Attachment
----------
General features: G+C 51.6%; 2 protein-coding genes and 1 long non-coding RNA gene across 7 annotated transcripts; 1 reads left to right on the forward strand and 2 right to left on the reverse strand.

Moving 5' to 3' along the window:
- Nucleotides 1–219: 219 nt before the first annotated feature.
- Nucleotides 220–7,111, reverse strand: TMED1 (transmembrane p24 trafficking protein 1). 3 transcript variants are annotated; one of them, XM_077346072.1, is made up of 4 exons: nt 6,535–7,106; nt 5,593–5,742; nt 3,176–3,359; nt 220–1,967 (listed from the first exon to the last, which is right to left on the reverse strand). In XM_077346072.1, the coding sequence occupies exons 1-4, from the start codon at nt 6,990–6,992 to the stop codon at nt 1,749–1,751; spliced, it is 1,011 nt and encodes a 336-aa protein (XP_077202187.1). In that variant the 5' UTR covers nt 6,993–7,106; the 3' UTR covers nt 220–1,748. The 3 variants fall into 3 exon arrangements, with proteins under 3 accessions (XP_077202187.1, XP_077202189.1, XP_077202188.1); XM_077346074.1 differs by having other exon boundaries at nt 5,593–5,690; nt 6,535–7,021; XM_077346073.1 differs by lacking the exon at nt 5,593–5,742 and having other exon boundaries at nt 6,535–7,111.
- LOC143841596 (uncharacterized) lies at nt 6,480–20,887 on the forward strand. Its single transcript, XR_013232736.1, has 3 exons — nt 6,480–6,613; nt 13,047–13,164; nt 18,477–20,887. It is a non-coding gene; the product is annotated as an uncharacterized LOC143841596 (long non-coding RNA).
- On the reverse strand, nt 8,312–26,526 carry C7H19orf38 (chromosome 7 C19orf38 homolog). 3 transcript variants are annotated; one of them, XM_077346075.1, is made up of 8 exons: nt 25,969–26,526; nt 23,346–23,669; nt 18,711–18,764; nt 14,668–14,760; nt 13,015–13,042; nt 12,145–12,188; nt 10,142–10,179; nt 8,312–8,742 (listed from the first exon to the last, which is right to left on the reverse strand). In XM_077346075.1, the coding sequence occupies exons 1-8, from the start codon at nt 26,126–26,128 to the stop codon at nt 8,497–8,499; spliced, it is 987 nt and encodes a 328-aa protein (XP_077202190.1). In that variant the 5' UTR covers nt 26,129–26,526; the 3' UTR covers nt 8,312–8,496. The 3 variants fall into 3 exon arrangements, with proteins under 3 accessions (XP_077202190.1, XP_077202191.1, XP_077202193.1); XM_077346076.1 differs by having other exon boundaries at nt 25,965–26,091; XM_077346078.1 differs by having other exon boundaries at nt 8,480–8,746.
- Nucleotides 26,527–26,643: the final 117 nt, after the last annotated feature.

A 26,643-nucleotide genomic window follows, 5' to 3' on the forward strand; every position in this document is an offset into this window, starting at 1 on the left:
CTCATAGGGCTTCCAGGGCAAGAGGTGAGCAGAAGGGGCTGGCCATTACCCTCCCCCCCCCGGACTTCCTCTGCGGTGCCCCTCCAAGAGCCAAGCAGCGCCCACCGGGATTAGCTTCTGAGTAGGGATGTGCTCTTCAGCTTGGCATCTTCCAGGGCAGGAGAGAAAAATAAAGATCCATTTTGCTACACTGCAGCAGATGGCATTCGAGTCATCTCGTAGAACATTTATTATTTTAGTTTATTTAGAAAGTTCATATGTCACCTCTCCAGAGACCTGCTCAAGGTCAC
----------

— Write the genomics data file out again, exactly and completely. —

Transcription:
General features: G+C 51.6%; 2 protein-coding genes and 1 long non-coding RNA gene across 7 annotated transcripts; 1 reads left to right on the forward strand and 2 right to left on the reverse strand.

Moving 5' to 3' along the window:
- Nucleotides 1–219: 219 nt before the first annotated feature.
- Nucleotides 220–7,111, reverse strand: TMED1 (transmembrane p24 trafficking protein 1). 3 transcript variants are annotated; one of them, XM_077346072.1, is made up of 4 exons: nt 6,535–7,106; nt 5,593–5,742; nt 3,176–3,359; nt 220–1,967 (listed from the first exon to the last, which is right to left on the reverse strand). In XM_077346072.1, the coding sequence occupies exons 1-4, from the start codon at nt 6,990–6,992 to the stop codon at nt 1,749–1,751; spliced, it is 1,011 nt and encodes a 336-aa protein (XP_077202187.1). In that variant the 5' UTR covers nt 6,993–7,106; the 3' UTR covers nt 220–1,748. The 3 variants fall into 3 exon arrangements, with proteins under 3 accessions (XP_077202187.1, XP_077202189.1, XP_077202188.1); XM_077346074.1 differs by having other exon boundaries at nt 5,593–5,690; nt 6,535–7,021; XM_077346073.1 differs by lacking the exon at nt 5,593–5,742 and having other exon boundaries at nt 6,535–7,111.
- LOC143841596 (uncharacterized) lies at nt 6,480–20,887 on the forward strand. Its single transcript, XR_013232736.1, has 3 exons — nt 6,480–6,613; nt 13,047–13,164; nt 18,477–20,887. It is a non-coding gene; the product is annotated as an uncharacterized LOC143841596 (long non-coding RNA).
- On the reverse strand, nt 8,312–26,526 carry C7H19orf38 (chromosome 7 C19orf38 homolog). 3 transcript variants are annotated; one of them, XM_077346075.1, is made up of 8 exons: nt 25,969–26,526; nt 23,346–23,669; nt 18,711–18,764; nt 14,668–14,760; nt 13,015–13,042; nt 12,145–12,188; nt 10,142–10,179; nt 8,312–8,742 (listed from the first exon to the last, which is right to left on the reverse strand). In XM_077346075.1, the coding sequence occupies exons 1-8, from the start codon at nt 26,126–26,128 to the stop codon at nt 8,497–8,499; spliced, it is 987 nt and encodes a 328-aa protein (XP_077202190.1). In that variant the 5' UTR covers nt 26,129–26,526; the 3' UTR covers nt 8,312–8,496. The 3 variants fall into 3 exon arrangements, with proteins under 3 accessions (XP_077202190.1, XP_077202191.1, XP_077202193.1); XM_077346076.1 differs by having other exon boundaries at nt 25,965–26,091; XM_077346078.1 differs by having other exon boundaries at nt 8,480–8,746.
- Nucleotides 26,527–26,643: the final 117 nt, after the last annotated feature.

A 26,643-nucleotide genomic window follows, 5' to 3' on the forward strand; every position in this document is an offset into this window, starting at 1 on the left:
CTCATAGGGCTTCCAGGGCAAGAGGTGAGCAGAAGGGGCTGGCCATTACCCTCCCCCCCCCGGACTTCCTCTGCGGTGCCCCTCCAAGAGCCAAGCAGCGCCCACCGGGATTAGCTTCTGAGTAGGGATGTGCTCTTCAGCTTGGCATCTTCCAGGGCAGGAGAGAAAAATAAAGATCCATTTTGCTACACTGCAGCAGATGGCATTCGAGTCATCTCGTAGAACATTTATTATTTTAGTTTATTTAGAAAGTTCATATGTCACCTCTCCAGAGACCTGCTCAAGGTCAC